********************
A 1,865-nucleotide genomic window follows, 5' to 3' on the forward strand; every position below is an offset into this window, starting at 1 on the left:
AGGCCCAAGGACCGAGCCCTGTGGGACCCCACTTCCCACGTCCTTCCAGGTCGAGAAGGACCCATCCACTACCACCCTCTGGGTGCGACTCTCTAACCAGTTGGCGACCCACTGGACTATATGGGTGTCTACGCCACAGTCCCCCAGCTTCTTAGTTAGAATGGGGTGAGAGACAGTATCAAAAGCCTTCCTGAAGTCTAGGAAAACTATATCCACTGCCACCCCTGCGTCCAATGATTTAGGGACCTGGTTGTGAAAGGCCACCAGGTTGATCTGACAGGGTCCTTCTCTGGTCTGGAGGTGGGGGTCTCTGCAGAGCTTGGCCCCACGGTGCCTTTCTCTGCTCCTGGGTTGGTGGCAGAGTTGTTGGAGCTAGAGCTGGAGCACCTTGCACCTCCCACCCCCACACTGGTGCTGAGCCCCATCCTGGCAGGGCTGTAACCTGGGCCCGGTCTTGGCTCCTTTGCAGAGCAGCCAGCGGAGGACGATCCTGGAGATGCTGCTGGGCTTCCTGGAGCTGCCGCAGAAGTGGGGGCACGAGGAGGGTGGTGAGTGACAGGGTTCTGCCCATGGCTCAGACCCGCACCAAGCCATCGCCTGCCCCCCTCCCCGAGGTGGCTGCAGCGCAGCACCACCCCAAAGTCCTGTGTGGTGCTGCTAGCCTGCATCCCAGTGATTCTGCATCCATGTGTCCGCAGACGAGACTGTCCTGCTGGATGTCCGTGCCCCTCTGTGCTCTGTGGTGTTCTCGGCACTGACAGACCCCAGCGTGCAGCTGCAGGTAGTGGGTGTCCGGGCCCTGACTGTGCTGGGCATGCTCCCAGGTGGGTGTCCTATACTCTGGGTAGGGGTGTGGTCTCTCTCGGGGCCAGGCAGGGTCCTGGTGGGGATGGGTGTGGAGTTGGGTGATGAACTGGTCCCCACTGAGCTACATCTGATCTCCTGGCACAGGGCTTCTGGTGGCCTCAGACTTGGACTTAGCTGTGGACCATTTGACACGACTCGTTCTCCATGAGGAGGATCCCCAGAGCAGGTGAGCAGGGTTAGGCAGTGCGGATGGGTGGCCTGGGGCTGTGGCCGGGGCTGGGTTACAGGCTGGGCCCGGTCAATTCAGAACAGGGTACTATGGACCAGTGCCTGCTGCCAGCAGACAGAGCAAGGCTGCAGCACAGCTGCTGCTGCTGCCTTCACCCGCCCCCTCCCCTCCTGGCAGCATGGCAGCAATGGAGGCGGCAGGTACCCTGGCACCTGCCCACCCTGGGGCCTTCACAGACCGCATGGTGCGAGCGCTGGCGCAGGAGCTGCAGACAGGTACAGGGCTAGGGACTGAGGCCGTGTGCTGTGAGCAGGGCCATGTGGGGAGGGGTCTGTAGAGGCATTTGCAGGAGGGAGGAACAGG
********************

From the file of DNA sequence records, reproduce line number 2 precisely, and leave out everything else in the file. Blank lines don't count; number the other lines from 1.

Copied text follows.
AGGCCCAAGGACCGAGCCCTGTGGGACCCCACTTCCCACGTCCTTCCAGGTCGAGAAGGACCCATCCACTACCACCCTCTGGGTGCGACTCTCTAACCAGTTGGCGACCCACTGGACTATATGGGTGTCTACGCCACAGTCCCCCAGCTTCTTAGTTAGAATGGGGTGAGAGACAGTATCAAAAGCCTTCCTGAAGTCTAGGAAAACTATATCCACTGCCACCCCTGCGTCCAATGATTTAGGGACCTGGTTGTGAAAGGCCACCAGGTTGATCTGACAGGGTCCTTCTCTGGTCTGGAGGTGGGGGTCTCTGCAGAGCTTGGCCCCACGGTGCCTTTCTCTGCTCCTGGGTTGGTGGCAGAGTTGTTGGAGCTAGAGCTGGAGCACCTTGCACCTCCCACCCCCACACTGGTGCTGAGCCCCATCCTGGCAGGGCTGTAACCTGGGCCCGGTCTTGGCTCCTTTGCAGAGCAGCCAGCGGAGGACGATCCTGGAGATGCTGCTGGGCTTCCTGGAGCTGCCGCAGAAGTGGGGGCACGAGGAGGGTGGTGAGTGACAGGGTTCTGCCCATGGCTCAGACCCGCACCAAGCCATCGCCTGCCCCCCTCCCCGAGGTGGCTGCAGCGCAGCACCACCCCAAAGTCCTGTGTGGTGCTGCTAGCCTGCATCCCAGTGATTCTGCATCCATGTGTCCGCAGACGAGACTGTCCTGCTGGATGTCCGTGCCCCTCTGTGCTCTGTGGTGTTCTCGGCACTGACAGACCCCAGCGTGCAGCTGCAGGTAGTGGGTGTCCGGGCCCTGACTGTGCTGGGCATGCTCCCAGGTGGGTGTCCTATACTCTGGGTAGGGGTGTGGTCTCTCTCGGGGCCAGGCAGGGTCCTGGTGGGGATGGGTGTGGAGTTGGGTGATGAACTGGTCCCCACTGAGCTACATCTGATCTCCTGGCACAGGGCTTCTGGTGGCCTCAGACTTGGACTTAGCTGTGGACCATTTGACACGACTCGTTCTCCATGAGGAGGATCCCCAGAGCAGGTGAGCAGGGTTAGGCAGTGCGGATGGGTGGCCTGGGGCTGTGGCCGGGGCTGGGTTACAGGCTGGGCCCGGTCAATTCAGAACAGGGTACTATGGACCAGTGCCTGCTGCCAGCAGACAGAGCAAGGCTGCAGCACAGCTGCTGCTGCTGCCTTCACCCGCCCCCTCCCCTCCTGGCAGCATGGCAGCAATGGAGGCGGCAGGTACCCTGGCACCTGCCCACCCTGGGGCCTTCACAGACCGCATGGTGCGAGCGCTGGCGCAGGAGCTGCAGACAGGTACAGGGCTAGGGACTGAGGCCGTGTGCTGTGAGCAGGGCCATGTGGGGAGGGGTCTGTAGAGGCATTTGCAGGAGGGAGGAACAGG